2013 was a booming year for the fitness world. It was the year of fast-paced workouts (hello, HIIT), innovative fitness classes (hello, TRX, kettlebell, barre), and a shift in fitness philosophy (hello, 30-minute high intensity workouts; goodbye, 60-minute long cardio sessions). 2013 was a great year for women looking for serious results with limited time. Huffington Post collected the 10 most popular workouts of 2013, including the most worked target areas as well as the most popular fitness styles and classes. With the boom in fitness awareness and the need to work multiple muscle groups at a time and still see results with a jam packed schedule, I’m sure we’ll continue to see a large focus on these top 10 trends in the next 12 months. Remember, fitness can be (and should be) fun, so try new things to spark your love for working out while giving your body (and mind) a major boost as you work new muscle groups.
TRX training takes bodyweight exercises up a notch. The portable straps allow you to use gravity to your advantage and provide resistance and also assistance to help you tailor tough workouts to your individual needs. Sure, it’s a strength workout, but the balance and flexibility benefits are not to be ignored.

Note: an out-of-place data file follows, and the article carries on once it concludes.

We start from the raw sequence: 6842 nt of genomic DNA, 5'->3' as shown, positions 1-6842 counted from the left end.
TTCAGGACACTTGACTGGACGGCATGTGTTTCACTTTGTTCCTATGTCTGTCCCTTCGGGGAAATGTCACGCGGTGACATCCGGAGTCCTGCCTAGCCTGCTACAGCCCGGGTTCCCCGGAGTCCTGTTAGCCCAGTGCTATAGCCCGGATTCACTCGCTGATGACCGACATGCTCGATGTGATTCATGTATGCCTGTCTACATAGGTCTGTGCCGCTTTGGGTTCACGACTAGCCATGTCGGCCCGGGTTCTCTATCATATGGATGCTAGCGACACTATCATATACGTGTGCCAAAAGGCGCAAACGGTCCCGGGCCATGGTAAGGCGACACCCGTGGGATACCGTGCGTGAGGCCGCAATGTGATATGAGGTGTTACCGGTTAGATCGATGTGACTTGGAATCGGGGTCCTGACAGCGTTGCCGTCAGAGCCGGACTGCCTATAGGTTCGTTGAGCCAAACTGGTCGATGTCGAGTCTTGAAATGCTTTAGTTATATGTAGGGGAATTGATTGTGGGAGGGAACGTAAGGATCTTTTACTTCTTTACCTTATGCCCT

We think it’s safe to say 2013 was finally the year when planks officially overthrew crunches. And with good reason, considering the risk of straining your back or neck during a poorly-performed crunch. Planks are more efficient, incorporate ab-supporting back muscles and help you drive more power from your hips, Details reported. However, it’s not about how long you can hold one. Once you’ve mastered the plank, try variations like these to really up your ab game.
About 80 percent of American adults report some back pain, according to Consumer Reports, and certain exercises can actually help stave off the aches. For a stronger back, try perfecting your row. And, don’t forget to stretch! Try these simple moves before you even get out of bed in the morning.
Is there anyone who doesn’t want more defined shoulders?! What might be surprising to many gym rats is that more defined shoulders means focusing on all the muscles surrounding the joint. Too often, we neglect the rear deltoids, according to WebMD, leading to injuries and poor posture. Pull-ups and rows (both on a machine and off) are good options, as are lateral raises, which can be performed in a number of variations, like the Y-T-W raise.
Once the weird new gadget no one knew how to use (or pronounce!) properly, kettlebells are now essentially mainstream, thanks undoubtedly to CrossFit’s rise in popularity. The trademark kettlebell swing is a powerhouse move for stronger legs, back and core. A complete kettlebell workout can even improve aerobic capacity, according to a small American Council on Exercise (ACE) study. A word of caution: Form is of the utmost importance, especially if you’re new to kettlebells. It’s important to master form at a low weight before advancing, and to focus on quality over quantity. Read up on more common kettlebell mistakes here.
Want to get the rest of these popular workouts? Click here to be taken to the original story from Huffington Post.